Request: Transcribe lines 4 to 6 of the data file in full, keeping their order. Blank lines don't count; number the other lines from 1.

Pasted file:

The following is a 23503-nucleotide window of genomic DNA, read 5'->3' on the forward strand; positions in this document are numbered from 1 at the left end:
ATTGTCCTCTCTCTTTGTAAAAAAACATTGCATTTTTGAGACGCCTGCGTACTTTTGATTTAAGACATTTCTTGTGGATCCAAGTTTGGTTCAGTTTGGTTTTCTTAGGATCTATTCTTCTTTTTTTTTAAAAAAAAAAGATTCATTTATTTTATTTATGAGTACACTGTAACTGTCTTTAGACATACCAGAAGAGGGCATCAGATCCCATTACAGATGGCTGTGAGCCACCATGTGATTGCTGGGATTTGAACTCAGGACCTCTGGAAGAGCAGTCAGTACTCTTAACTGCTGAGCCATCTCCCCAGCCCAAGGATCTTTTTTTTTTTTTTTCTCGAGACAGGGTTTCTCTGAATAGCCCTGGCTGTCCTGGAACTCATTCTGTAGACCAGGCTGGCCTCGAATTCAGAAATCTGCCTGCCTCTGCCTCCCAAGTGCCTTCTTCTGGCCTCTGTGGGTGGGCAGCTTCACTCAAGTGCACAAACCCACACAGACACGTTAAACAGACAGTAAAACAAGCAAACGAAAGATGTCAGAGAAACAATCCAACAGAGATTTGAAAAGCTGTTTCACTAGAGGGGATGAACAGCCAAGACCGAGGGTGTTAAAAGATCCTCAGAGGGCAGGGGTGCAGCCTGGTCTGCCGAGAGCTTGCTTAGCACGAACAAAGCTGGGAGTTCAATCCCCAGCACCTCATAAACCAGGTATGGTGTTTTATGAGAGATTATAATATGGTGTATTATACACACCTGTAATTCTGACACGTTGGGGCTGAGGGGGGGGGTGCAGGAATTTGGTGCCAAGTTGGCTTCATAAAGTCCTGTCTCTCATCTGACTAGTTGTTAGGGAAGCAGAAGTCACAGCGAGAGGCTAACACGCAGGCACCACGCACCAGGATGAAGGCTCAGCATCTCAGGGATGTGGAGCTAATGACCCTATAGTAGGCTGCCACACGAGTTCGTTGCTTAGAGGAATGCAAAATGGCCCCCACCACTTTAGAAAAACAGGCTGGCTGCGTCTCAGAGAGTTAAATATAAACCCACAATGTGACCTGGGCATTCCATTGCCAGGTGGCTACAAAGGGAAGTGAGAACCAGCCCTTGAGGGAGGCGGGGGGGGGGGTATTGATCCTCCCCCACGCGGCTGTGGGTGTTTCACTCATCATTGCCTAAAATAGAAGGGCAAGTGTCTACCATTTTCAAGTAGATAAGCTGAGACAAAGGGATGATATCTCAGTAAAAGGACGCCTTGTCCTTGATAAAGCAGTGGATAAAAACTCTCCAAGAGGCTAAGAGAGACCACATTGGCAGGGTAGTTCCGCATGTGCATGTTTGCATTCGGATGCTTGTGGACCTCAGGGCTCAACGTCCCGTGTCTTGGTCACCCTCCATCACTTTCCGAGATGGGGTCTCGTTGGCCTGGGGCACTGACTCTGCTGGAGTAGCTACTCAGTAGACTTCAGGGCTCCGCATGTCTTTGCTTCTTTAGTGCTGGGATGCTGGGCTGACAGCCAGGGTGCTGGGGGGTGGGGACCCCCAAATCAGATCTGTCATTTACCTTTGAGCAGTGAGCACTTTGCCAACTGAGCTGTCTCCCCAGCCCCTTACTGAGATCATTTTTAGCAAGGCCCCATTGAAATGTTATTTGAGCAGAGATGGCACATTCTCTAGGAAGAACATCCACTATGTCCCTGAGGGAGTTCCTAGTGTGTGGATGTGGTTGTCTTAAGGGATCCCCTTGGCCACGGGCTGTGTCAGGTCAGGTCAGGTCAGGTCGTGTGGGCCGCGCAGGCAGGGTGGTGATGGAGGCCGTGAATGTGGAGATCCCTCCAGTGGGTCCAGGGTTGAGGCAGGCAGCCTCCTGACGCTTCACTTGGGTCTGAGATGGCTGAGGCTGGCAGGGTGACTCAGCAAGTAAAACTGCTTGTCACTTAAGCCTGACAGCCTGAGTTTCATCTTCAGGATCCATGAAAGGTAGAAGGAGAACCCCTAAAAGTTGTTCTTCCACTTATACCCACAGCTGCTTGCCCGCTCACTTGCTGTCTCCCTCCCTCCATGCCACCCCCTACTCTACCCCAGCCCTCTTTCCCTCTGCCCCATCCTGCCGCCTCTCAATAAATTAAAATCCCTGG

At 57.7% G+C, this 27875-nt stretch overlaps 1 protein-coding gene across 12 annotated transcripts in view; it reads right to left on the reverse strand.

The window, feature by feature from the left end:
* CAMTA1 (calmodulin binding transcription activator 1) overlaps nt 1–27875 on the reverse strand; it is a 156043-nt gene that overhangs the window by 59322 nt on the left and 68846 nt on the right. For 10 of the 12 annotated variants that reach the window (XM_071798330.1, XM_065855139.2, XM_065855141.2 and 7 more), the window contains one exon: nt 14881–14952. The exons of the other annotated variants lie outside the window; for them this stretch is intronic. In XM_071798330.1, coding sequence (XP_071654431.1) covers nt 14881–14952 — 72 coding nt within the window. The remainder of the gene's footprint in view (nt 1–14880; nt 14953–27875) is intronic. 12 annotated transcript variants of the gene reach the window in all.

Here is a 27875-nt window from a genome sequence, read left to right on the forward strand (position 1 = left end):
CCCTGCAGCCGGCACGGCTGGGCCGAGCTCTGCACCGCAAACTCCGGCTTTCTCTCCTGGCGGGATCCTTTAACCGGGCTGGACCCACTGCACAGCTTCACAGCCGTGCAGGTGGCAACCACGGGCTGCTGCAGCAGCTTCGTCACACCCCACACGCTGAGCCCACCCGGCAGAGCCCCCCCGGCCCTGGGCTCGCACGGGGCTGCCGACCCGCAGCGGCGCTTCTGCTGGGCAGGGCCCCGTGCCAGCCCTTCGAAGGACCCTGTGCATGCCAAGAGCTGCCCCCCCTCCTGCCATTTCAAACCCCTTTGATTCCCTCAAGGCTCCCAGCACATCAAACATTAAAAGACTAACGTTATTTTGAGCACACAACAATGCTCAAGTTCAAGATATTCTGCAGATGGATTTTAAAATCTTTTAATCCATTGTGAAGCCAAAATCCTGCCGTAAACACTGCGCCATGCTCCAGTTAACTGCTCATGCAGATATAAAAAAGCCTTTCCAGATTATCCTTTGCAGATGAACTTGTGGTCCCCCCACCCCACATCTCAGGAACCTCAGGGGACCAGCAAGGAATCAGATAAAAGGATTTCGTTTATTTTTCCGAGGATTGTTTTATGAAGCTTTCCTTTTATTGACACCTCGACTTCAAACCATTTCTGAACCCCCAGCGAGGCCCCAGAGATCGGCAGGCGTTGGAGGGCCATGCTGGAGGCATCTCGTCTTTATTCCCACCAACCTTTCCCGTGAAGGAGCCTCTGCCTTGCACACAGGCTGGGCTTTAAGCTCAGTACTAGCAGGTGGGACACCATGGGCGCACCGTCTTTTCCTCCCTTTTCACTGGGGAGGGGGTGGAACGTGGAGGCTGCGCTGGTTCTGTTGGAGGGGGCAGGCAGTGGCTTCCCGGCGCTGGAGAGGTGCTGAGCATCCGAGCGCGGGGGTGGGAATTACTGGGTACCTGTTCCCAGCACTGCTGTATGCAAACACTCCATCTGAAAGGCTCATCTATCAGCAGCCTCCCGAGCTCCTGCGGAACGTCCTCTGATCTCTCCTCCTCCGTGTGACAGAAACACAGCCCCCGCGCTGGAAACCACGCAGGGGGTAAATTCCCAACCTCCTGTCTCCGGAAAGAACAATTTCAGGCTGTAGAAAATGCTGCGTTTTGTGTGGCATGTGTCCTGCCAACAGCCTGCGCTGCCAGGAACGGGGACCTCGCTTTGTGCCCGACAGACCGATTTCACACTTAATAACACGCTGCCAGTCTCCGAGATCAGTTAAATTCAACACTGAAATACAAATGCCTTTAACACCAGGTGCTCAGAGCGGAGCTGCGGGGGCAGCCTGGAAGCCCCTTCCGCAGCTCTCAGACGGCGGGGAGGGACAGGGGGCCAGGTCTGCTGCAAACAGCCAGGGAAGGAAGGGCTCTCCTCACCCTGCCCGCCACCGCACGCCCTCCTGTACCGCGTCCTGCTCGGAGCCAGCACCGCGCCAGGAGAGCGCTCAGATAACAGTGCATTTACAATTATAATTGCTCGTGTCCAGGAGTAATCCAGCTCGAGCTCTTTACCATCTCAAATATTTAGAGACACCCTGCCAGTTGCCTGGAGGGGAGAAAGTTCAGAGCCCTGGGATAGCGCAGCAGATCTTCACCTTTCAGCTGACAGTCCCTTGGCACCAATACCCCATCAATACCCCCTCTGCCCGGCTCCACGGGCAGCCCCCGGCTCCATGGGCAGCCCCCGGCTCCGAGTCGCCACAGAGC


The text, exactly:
The window, feature by feature from the left end:
* CAMTA1 (calmodulin binding transcription activator 1) overlaps nt 1–27875 on the reverse strand; it is a 156043-nt gene that overhangs the window by 59322 nt on the left and 68846 nt on the right. For 10 of the 12 annotated variants that reach the window (XM_071798330.1, XM_065855139.2, XM_065855141.2 and 7 more), the window contains one exon: nt 14881–14952. The exons of the other annotated variants lie outside the window; for them this stretch is intronic. In XM_071798330.1, coding sequence (XP_071654431.1) covers nt 14881–14952 — 72 coding nt within the window. The remainder of the gene's footprint in view (nt 1–14880; nt 14953–27875) is intronic. 12 annotated transcript variants of the gene reach the window in all.

Here is a 27875-nt window from a genome sequence, read left to right on the forward strand (position 1 = left end):